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millions of people grapple today with the impact of superstorm sandy. the extent of the damage still not known. on this day after. >> the death count is now at 38. with the potential to climb. the storm's punishing winds and rain knocked out power to more than 8 million people in 20 states. in new jersey, water flowing over a levee led to the evacuation of hundreds of people. and new york, the city tt never sleeps is just now waking up after a night and day in the dark. >> new york's mayor referred to the storm as devastating. though the worst has passed now, we're still feeling some of the impact. this wall of clouds, shot by chopper 4 over rockville today. >> veronica johnson is in our weather center with the very latest. >> sandy has weakened but it is not quite done with us yet. we're seeing creeks, streams, rivers, all rise. coming up in a couple moments, we'll talk about the specifics of which ones, where, and how cold it will get tonight. >> in new york, flooding surpassed what forecasters predicted in a worst-case scenario. jay gray is live with a look at the damage thr
tonight, renewed calls for help in the northeast from the wrath of hurricane sandy. good afternoon, everyone, i'm jim handly. >> i'm pat lawson muse. 37 in new york city alone, more than 4 million people are still without power. and countless more hours of cleanup are still ahead for many. >> as the recovery ramps up right now, jay gray has more on the potential bad news in the forecast. >> reporter: where the damage is so intense, so far reaching, it can be hard to figure out how to even start to come back. >> you see their whole livelihoods crash into the ocean. it's devastating. >> reporter: in many areas, crews are moving the mess that sandy left behind. but in some of the hardest hit communities, like seaside heights, new jersey, there are no recovery teams or residents yet, and frustrations are building. >> why safe there and nowhere else? talk to the rest of the homeowners. >> the gas mains we're scared of. >> i don't care about a house, i care about your lives. >> reporter: lives, that like the atlantic coast have been battered and torn apart. >> no electricity, no heat, no
over the shock of what sandy left behind and understanding that the recovery here is going to be difficult and not going to be weeks but months if not more than a year. there is a bit of good news here in atlantic city. the casinos reopened. and a lot of people, you'd be surprised, moving in, saying they're going to find a place to stay here. the hotels are open. but also hoping they can get their minds off what's happened and what's to come for just a couple of hours. so that's a bit of good news in the middle of what's been a lot of horrible news. pat, jim, back to you. >> all right. jay gray. jay, thank you. >>> about 1,500 dominion virginia workers left this morning to help restore power in central new jersey. hundreds of thousands there still in the dark after sandy. many of these crews also responded after hurricane katrina because so many gas stations are powerless now, they are taking their own fuel and other supplies with them up to jersey. they will work shifts of at least 12 hours. >>> four days to go until election day. there are nine swing states, but only one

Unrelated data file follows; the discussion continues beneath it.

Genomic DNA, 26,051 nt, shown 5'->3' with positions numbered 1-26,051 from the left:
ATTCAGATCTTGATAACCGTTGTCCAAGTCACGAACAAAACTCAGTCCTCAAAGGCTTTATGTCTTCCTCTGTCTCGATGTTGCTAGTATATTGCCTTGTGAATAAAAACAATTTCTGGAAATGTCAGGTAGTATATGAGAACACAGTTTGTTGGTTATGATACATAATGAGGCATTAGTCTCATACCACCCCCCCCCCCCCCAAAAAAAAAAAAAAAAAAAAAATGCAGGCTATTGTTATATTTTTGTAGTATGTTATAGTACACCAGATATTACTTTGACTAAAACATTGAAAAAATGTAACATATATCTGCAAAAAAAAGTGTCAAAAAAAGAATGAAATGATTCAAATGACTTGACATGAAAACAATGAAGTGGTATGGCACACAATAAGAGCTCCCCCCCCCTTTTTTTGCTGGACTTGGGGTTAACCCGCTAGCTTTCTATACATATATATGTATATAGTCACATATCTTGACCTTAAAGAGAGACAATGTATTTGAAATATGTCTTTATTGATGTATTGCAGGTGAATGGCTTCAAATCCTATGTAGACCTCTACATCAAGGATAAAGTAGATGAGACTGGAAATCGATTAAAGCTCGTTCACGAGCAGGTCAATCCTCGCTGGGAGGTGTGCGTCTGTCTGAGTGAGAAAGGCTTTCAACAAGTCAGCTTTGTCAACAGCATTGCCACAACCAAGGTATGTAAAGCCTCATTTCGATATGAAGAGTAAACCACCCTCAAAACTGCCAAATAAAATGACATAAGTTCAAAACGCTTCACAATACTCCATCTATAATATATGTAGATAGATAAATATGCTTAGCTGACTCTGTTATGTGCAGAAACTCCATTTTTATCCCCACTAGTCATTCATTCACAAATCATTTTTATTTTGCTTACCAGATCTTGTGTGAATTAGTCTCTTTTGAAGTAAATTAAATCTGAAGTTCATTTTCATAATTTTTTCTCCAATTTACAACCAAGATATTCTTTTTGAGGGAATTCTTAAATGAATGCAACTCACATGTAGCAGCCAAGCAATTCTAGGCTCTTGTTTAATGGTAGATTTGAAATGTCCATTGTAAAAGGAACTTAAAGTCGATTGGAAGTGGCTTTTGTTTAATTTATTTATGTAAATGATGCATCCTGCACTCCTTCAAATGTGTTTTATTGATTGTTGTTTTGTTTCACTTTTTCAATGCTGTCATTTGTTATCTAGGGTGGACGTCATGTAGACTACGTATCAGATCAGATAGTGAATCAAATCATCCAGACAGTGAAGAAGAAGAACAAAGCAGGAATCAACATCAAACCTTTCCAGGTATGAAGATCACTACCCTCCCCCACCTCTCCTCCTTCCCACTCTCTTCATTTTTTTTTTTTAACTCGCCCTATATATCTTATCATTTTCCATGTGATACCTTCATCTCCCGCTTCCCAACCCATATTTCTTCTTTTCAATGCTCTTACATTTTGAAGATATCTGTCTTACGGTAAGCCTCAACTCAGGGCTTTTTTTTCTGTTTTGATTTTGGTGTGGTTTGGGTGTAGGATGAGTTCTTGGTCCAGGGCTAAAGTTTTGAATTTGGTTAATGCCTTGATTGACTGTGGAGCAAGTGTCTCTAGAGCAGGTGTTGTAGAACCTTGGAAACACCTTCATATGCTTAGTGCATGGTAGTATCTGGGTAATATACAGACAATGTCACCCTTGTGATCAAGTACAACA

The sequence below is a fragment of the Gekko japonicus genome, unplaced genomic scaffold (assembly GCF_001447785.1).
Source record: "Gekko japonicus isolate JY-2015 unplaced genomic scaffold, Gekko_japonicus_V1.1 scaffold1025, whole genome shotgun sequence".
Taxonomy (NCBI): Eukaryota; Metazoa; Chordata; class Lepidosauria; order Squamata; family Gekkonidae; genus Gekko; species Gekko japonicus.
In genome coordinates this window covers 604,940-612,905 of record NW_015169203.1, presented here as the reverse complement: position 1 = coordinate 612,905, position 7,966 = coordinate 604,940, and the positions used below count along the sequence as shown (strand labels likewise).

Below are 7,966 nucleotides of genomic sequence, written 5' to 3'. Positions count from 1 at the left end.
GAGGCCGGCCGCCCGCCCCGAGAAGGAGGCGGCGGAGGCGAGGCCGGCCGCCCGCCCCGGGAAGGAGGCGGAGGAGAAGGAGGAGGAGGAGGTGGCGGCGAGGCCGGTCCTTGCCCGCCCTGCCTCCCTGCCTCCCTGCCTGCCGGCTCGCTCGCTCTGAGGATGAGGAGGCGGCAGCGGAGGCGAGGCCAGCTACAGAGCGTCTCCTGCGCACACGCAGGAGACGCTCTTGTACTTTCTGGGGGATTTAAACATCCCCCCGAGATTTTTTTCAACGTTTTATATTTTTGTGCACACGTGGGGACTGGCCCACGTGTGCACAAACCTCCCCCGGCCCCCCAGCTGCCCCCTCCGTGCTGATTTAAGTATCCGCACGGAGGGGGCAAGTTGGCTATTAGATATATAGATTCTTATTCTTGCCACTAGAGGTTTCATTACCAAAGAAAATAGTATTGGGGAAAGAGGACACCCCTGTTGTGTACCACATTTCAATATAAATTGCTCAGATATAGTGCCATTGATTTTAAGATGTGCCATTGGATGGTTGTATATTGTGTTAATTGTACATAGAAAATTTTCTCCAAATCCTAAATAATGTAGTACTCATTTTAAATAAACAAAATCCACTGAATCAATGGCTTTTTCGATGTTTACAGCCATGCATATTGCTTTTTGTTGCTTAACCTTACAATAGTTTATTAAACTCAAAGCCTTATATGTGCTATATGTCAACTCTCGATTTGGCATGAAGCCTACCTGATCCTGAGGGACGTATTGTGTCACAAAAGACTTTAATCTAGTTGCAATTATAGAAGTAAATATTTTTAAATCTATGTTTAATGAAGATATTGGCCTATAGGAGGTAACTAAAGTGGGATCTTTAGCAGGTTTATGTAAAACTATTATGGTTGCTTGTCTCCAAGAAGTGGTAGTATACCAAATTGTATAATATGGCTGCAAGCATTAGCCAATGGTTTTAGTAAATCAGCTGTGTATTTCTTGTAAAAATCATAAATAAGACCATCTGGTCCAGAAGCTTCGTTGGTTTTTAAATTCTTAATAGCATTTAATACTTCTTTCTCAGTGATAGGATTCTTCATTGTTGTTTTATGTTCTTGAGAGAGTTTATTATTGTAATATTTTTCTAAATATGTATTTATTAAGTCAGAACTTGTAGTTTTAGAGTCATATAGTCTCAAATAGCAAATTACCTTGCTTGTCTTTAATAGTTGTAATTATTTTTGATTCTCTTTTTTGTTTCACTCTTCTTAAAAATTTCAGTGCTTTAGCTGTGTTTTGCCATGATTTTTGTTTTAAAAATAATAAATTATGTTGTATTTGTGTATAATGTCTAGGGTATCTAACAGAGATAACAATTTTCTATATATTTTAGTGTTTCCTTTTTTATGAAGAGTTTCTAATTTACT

problems created by super storm sandy. good afternoon. >> first up today, gray skies over the eastern seaboard gave ato sunshine today, but the dark mood over parts of new york and new jersey persists. the death toll up to at least 50. more than 6 million homes, including 4 million in new york and new jersey, remain without power at this hour. president obama got a firsthand look at the damage today. >> the stock exchange running on generator power came back to life. the mayor gave a thumbs up and rang the opening bell to the sound of cheers. >> and more troubles. this is the scene in the coastal community of seaside heights, new jersey, where hundreds of homes were knocked off their foundations. >> and this is the scene near bayhead, new jersey, a community under water there and cut off as the atlantic ocean merged with another waterway. homes, once million-dollar homes, now worthless. we get the latest from new jersey and jay gray. >> reporter: good evening. this is the kind of devastation that hundreds of thousands are working through right now, the start of what is sure to be a lo
average, as we move through the rest of today and tomorrow. again, all with sandy making its way ashore in the next couple of minutes, we think, around cape may, southern area of new jersey, north of rehoboth. and that weather front off to the west, kind of just stalled there for a while. so that's the way it's looking right now. i've got a lot more coming up in just a couple of minutes. jim, pat, back to you. >> we are riding it out in rehoboth with wendy rieger. she is standing by live on the beach. again, you showed us massive waves a short time ago, wendy. where are you now? >> reporter: i'm actually down -- my producer thought it was just too cushy on the balcony, next to a warm room. and decided it would be more interesting to have me on the beach. actually, i wanted to come down journalistically, because i wanted to observe these big waves. and veronica, ver usely, is absolutely right, this thing has changed just in the last 15 minutes. the rain is almost painfully pelting us. and while the massive waves have calmed down a little bit, i'm sure they'll be picking up again. as we g
Search Results 0 to 4 of about 5